7. I have to say it. Your post bothered me. It came across as - I'm a far superior teacher than anyone else and if you all would be like me, classes wouldn't be so danged useless and boring. We get it. You're a college prof. You bring that experience to your calling. But you aren't teaching a college class on Sundays. Scholarship and an impressive CV aren't the most important qualifications. They aren't even on the list. Humility is. Being in tune with the Spirit is. The desire to magnify one's calling is. And knowledge of the scriptures that you seem to find irrelevant and boring is. Do you think "Spirit led teaching" is really something only you know about and you do? I see it all the time in my ward. People have been led by the Spirit in their callings for longer than you or I have been alive. It's not some new-fangled teaching method. Our current Gospel Doctrine teacher is not a natural-born teacher. And he will be the first to tell you that. But it is obvious that he is led by the Spirit as he teaches. And people tune into that and are in tune with the Spirit themselves. That is what makes the class great. It's not about turning it into some scholarly college class experience. Yes, we do study the same scriptures and history over and over again. Why is that a bad thing, worthy of your disdain? I was an Orthodox Jew. We studied the Torah our entire lives, and there's a whole lot less scripture there! But you can study the Torah or any scriptures for your entire life, and still not plumb the depths of it. There is ALWAYS more to learn. Always. But it requires an open heart and mind and humility. I admire - and am jealous of - those who grew up in the church and have had the opportunity to learn these lessons over and over again. I am awe of teachers who can - just off the top of their head - reference scripture time and time again when discussing a subject. Any subject. I am awe of the bishop and my home teachers and just plain old friends in the church who have all that scripture and history right there in their brains and in the middle of any discussion about anything - can talk about a relevant passage or story in the scriptures. We have those lessons over and over again because it is important. Just the other week in Gospel Doctrine class, we all were marveling over the fact that you can read the same bit of scripture dozens of times....hundreds of times....and still have that moment when something new jumps out at you. Back to our Gospel Doctrine teacher. Shortly after he was called, he was diagnosed with cancer. He has spent the last year undergoing chemo and radiation and fighting hard to beat this disease. You can see the ravages in his physical appearance. The cancer affected his voice, so he can be very hard to hear in class sometimes. And, as I stated previously, he is not a natural-born teacher. But we were all incredibly moved when he bore his testimony last week and shared the fact that he is now cancer-free. He talked of how having cancer has not caused him to waiver in his faith, it has only served to strengthen his testimony. He spoke of the joy his calling brought him and how much he has learned from it. He had shared with us previously how he prepared diligently for his lesson each week, even the weeks he knew the effects of the cancer treatment would make him too sick to teach. His preparation might not meet your scholarly standards. He might not address the political and social issues you deem necessary to address in class. But he brings to class what the Spirit prompts HIM to bring to class. One of his promptings was to change the configuration of the class. Instead of the usual rows of chairs, he rearranged the chairs into a circle. He talked about how he wasn't there to give a lecture. That we were all there to learn together and he was simply helping to facilitate that. He felt that all of us being part of the same circle was more conducive/reflective of that, rather than his standing behind a lectern in front of anyone. Perhaps not a scholarly experience, but definitely sprit-led. One of our favorite teachers in RS is a young woman. Married. A nurse by profession. Two boys under the age of five. The Spirit she brings with her every time she teaches is obvious. I know that some people think she's the "perfect Mormon woman" with the "perfect Mormon life". But sit in on her lessons and you will learn of the trials she has been through. Searching for the truth on her own as a teenager. Battling cancer at a young age. Being told children would probably never happen because of it. A divorce. She teaches of out of the strength of her testimony. She prepares her lessons while juggling all of the demands mentioned previously. She recently was asked to give a talk in Sacrament meeting on the same day she was scheduled to teach in RS. She doesn't have impressive (to some) credentials that "qualify" her for teaching. That wasn't important. That wasn't what led the Spirit to make the promptings that led to her being called as a teacher. Whenever she teaches a lesson or gives a talk, there are always people that approach her afterward to share with her the impact that her talk or her lesson made on them. And it's not usually because they learned some new scholarly or historical fact (although that happens as well). It is because they were touched by the Spirit and learned something that Heavenly Father knew they needed to learn. I am sure you are a fabulous teacher. I am sure you are the kind of teacher that I loved to have in school at whatever level - those who are gifted such that it is easy to learn from them. But I would hate to teach a class that you were in, knowing that no matter what, I am going to fall short in your eyes because I don't have the same CV, because I don't teach in the way you think is the only way to teach, because I will be teaching a lesson you've heard before and we never, ever need to repeat lessons, do we? Yeah, it would be hard to teach someone who has pre-determined there is nothing to learn from this inferior teacher, that there is nothing new for the Spirit to whisper to them from a lesson they've heard before.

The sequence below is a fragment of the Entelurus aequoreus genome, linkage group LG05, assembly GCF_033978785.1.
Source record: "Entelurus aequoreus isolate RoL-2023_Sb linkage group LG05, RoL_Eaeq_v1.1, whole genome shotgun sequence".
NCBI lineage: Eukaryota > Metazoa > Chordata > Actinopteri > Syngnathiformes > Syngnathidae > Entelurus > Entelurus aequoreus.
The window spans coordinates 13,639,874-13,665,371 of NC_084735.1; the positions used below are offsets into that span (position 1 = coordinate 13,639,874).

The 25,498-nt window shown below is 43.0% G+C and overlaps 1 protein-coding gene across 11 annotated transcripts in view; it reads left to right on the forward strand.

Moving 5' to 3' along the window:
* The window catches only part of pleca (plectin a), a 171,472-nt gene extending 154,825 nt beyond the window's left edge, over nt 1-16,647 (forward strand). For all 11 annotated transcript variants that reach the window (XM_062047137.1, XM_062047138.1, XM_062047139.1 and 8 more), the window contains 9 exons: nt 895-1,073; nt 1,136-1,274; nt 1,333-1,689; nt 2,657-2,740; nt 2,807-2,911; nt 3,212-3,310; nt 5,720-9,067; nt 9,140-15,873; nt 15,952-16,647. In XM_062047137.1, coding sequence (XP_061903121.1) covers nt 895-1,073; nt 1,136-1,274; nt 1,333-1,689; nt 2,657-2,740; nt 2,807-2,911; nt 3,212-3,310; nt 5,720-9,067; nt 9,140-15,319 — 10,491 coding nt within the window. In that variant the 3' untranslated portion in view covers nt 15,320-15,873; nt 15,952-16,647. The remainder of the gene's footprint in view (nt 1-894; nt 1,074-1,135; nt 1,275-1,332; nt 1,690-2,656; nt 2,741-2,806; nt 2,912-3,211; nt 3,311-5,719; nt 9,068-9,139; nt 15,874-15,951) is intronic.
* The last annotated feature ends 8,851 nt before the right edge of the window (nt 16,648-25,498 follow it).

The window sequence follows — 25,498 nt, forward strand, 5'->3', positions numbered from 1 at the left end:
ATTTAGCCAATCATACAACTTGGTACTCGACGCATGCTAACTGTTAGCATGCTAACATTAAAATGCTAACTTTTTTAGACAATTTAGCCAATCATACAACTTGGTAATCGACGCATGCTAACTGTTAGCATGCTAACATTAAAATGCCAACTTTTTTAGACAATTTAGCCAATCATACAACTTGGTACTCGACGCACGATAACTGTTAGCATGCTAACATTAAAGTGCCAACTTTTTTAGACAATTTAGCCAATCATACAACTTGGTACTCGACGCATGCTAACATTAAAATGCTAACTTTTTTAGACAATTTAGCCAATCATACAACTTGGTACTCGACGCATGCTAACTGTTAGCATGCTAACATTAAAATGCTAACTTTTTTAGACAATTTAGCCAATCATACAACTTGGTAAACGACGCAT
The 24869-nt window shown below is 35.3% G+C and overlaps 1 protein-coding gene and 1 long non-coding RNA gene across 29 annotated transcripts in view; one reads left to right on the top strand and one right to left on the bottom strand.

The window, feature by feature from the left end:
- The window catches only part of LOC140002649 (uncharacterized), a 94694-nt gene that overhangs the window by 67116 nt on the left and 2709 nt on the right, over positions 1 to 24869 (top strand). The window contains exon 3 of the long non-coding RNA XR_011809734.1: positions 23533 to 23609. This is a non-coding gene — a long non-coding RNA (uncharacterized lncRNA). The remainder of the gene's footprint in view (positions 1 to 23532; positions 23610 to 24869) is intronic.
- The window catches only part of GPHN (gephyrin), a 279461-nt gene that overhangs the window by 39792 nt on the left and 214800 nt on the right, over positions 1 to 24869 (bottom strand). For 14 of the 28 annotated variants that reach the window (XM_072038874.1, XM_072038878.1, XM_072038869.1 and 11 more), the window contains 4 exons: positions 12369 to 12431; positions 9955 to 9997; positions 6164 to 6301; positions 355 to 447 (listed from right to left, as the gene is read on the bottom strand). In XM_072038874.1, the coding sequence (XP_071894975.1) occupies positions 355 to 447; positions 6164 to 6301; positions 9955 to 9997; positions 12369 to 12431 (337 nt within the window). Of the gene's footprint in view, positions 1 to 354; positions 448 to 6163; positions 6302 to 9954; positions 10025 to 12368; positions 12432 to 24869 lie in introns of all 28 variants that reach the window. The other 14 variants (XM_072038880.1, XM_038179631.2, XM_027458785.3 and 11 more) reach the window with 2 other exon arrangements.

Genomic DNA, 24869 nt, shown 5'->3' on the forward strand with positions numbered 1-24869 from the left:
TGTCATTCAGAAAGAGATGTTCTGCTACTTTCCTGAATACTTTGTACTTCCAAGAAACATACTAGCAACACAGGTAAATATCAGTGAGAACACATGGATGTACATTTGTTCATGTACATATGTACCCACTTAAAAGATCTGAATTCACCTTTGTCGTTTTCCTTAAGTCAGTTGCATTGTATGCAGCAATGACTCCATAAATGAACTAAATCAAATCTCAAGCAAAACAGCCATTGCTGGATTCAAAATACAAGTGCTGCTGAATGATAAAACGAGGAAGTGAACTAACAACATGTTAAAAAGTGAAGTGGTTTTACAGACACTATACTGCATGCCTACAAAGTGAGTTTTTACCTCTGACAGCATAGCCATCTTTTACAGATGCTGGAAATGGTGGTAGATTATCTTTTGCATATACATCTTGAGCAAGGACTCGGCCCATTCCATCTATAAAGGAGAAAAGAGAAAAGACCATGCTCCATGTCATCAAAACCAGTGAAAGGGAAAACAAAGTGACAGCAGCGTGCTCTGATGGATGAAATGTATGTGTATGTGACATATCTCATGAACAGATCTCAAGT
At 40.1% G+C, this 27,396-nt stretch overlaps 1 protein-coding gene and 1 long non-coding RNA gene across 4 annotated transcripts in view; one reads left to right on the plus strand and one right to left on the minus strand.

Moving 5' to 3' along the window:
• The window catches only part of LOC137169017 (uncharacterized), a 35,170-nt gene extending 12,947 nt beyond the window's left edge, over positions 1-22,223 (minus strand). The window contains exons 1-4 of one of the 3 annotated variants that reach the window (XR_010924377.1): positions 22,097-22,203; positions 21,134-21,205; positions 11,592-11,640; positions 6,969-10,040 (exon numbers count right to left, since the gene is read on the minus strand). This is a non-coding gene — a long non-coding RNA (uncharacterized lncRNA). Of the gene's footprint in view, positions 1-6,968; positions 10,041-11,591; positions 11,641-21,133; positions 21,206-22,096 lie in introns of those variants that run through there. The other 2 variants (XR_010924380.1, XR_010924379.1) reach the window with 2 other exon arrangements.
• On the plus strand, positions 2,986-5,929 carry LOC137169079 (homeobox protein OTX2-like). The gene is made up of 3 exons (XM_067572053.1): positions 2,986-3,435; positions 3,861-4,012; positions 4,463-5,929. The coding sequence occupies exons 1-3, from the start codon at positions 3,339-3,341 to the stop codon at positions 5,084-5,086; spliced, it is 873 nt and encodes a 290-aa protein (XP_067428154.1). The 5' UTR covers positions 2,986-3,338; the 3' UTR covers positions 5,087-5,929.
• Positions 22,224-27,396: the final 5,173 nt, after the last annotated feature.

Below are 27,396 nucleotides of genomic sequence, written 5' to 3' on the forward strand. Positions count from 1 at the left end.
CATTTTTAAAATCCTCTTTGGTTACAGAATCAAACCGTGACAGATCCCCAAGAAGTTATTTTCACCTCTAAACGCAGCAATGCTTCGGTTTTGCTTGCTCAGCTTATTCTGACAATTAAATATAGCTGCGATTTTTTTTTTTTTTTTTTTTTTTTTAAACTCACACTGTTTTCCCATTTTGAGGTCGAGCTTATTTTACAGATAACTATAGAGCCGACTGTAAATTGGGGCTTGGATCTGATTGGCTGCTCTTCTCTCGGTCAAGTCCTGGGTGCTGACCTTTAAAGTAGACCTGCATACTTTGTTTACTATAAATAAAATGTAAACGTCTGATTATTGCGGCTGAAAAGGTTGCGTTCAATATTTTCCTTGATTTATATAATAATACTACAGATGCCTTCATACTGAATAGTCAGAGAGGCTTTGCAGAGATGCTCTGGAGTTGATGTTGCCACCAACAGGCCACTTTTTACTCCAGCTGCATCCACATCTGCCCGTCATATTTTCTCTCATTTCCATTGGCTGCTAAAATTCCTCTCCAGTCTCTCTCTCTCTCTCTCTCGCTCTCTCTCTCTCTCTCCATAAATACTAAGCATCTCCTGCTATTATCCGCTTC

8. Fireworks went off here until after 1:00 a.m. And since Oregonians love their illegal fireworks, we are talking LOUD, fly all over the place fireworks. You expect the noise, but yeah, it would be nice if people were respectful about the time. Again, Oregonians are all about their illegal (we are talking about a serious level of stupidity with some people's choices) fireworks, but this year the amount and the noise level seemed even greater than usual. And this was with extremely dry conditions and high fire danger! Since pot just became legal here and people were lined up by the thousands to get their free pot (I haven't followed closely and don't really understand how it works, but you can't yet legally buy it, so it's being given away for free. So if you combine free and pot...well, it is Oregon!) so I have this certain visual in my head regarding the excessive fireworks this year..... The heightened level wasn't just my imagination, either. They had a special hot-line this year to report illegal fireworks, so that people wouldn't use 911 or overwhelm the non-emergency police lines. But the line was overwhelmed and there was at least an hour wait for any kind of response. People also seem to be unaware of the effect that the noise can have on vets with PTSD.